WASHINGTON (Reuters) - America has added more than a million jobs in the space of three months but wages, especially for blue-collar workers, are showing few signs of gains.
The Federal Reserve is following wage increases as well as employment numbers as it weighs whether to raise interest rates this year, and strong job creation data released on Friday shifted Wall Street bets on the timing of a hike to September from October.
Hourly wage rates rose a sturdy 12 cents last month, but wages were up only 2.2 percent from a year earlier, a historically slow pace. Employment agencies, which play an increasingly large role in supplying workers to America’s companies, say a surplus of labor is holding back wage gains, particularly for blue-collar workers.
“The supply of unskilled labor is still pretty plentiful,” said George Corona, chief operations officer at Kelly Services (KELYA.O), one of the country’s largest providers of temporary employees for light assembly plants and distribution centers.
The current pace of growth in salaries is far from the rates seen before the 2007-09 recession of 3-4 percent a year. In January, factory workers earned 1.2 percent an hour more that a year earlier, while construction workers got 2.3 percent more.
Rising demand for labor on the back of a stronger domestic economy helped drive a 7 percent gain in Kelly’s fourth-quarter U.S. revenues from services, up from 3.6 percent in the third quarter.
Even for occupations that typically require a college degree, like engineers and lawyers, salaries still aren’t rising as quickly as they would in a tight labor market, Keith Waddell, the chief financial officer at staffing firm Robert Half (RHI.N), said in a call with analysts on Jan. 29.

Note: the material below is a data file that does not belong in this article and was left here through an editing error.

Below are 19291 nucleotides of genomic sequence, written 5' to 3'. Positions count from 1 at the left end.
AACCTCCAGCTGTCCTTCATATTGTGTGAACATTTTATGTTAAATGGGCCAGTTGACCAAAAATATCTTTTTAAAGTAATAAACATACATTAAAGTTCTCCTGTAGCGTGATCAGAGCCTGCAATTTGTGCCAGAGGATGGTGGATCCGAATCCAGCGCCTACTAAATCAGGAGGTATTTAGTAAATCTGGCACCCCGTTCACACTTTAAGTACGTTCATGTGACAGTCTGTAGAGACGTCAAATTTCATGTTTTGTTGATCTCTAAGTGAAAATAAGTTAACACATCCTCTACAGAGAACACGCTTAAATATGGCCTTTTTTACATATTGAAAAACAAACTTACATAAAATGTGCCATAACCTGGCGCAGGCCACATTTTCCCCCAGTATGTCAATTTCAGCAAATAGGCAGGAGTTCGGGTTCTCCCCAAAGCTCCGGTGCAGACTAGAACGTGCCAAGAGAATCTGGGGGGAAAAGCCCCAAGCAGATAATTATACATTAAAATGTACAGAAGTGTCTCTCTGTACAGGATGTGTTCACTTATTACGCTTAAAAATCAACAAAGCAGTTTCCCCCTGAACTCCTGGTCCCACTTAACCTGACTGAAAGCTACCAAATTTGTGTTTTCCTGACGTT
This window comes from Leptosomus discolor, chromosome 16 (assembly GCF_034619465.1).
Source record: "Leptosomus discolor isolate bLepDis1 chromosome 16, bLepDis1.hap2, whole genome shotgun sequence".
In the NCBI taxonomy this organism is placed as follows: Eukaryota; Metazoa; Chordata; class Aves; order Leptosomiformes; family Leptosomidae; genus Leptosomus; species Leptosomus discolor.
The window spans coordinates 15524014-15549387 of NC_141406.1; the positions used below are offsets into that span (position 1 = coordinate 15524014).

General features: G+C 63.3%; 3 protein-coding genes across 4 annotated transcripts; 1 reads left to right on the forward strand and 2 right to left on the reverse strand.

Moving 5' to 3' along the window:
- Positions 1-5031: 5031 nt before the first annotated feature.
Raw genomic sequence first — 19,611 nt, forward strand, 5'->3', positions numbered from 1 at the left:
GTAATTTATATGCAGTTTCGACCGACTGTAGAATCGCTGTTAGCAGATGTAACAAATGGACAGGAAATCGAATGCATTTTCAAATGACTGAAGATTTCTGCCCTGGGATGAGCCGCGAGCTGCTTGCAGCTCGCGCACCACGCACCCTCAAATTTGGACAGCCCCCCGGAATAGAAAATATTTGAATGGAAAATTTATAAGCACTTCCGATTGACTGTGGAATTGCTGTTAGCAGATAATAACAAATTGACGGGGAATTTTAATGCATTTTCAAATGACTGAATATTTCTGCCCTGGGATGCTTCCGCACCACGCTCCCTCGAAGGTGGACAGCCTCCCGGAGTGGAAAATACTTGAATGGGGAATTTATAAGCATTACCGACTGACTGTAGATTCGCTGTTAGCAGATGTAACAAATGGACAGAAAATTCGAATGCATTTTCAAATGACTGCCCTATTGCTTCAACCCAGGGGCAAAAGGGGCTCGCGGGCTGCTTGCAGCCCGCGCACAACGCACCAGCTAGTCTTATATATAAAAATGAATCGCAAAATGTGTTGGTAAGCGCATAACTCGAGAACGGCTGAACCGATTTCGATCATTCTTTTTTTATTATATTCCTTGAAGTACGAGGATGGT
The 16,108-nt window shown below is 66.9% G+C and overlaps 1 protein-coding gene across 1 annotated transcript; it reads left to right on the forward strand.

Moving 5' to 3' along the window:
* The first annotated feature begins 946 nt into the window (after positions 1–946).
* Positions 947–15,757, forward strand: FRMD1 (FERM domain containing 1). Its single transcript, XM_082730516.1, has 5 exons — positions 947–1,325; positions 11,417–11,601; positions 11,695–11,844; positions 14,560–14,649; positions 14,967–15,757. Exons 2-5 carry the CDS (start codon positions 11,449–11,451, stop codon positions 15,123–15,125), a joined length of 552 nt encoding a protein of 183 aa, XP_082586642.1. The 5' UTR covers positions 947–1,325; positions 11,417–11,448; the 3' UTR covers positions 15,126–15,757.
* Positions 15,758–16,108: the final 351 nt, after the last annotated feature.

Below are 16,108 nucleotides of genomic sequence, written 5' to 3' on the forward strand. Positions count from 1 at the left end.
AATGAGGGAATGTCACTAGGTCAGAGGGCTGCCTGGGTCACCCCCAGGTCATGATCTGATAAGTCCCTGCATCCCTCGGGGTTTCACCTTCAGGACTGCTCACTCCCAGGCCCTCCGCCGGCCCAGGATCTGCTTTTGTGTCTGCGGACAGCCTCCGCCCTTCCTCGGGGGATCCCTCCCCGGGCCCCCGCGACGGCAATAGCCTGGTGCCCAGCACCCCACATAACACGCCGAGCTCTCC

Robert Half, which primarily places professionals and reported a 14 percent increase in U.S. staffing revenues in the fourth quarter, has been seeing wage gains just above 3 percent. It expects increases closer to 6 percent when the labor market tightens.
The number of unemployed private sector workers for every job opening more than tripled during the recession, topping out above six in late 2009, and has fallen steadily in the recovery.
In October and November it averaged 1.5, just a tenth of a point higher than its average in the year prior to the recession, indicating a tighter job market is in the offing.
The tightening is seen across industries, with the ratio now just above pre-recession levels in construction and manufacturing. The numbers track experienced workers and the last industry in which they worked.
Staffing agencies have played a growing role in the U.S. economy as companies have relied increasingly on temp hires.
Temporary jobs accounted for a record-high 2.1 percent of total employment last year, about twice its share in 1990.
Randstad (RAND.AS), a Netherlands-based staffing firm that is also a major player in the United States, is trying to improve recruiting efficiency to get ready for the tighter U.S. labor market it sees coming.
For example, the firm is investing in technology that helps recruiters mine social networks, said Linda Galipeau, the chief executive for Randstad North America.
Eventually it will become harder to find forklift operators, machinists and welders. Galipeau said that might be soon, though the lack of wage pressure for blue-collar jobs means this day hasn’t yet arrived.
“We’re back to a market that feels a little bit more like 2005 or 2007 than the market we have felt in last four years,” she said.
Reporting by Jason Lange; Editing by Chizu Nomiyama and Andrea Ricci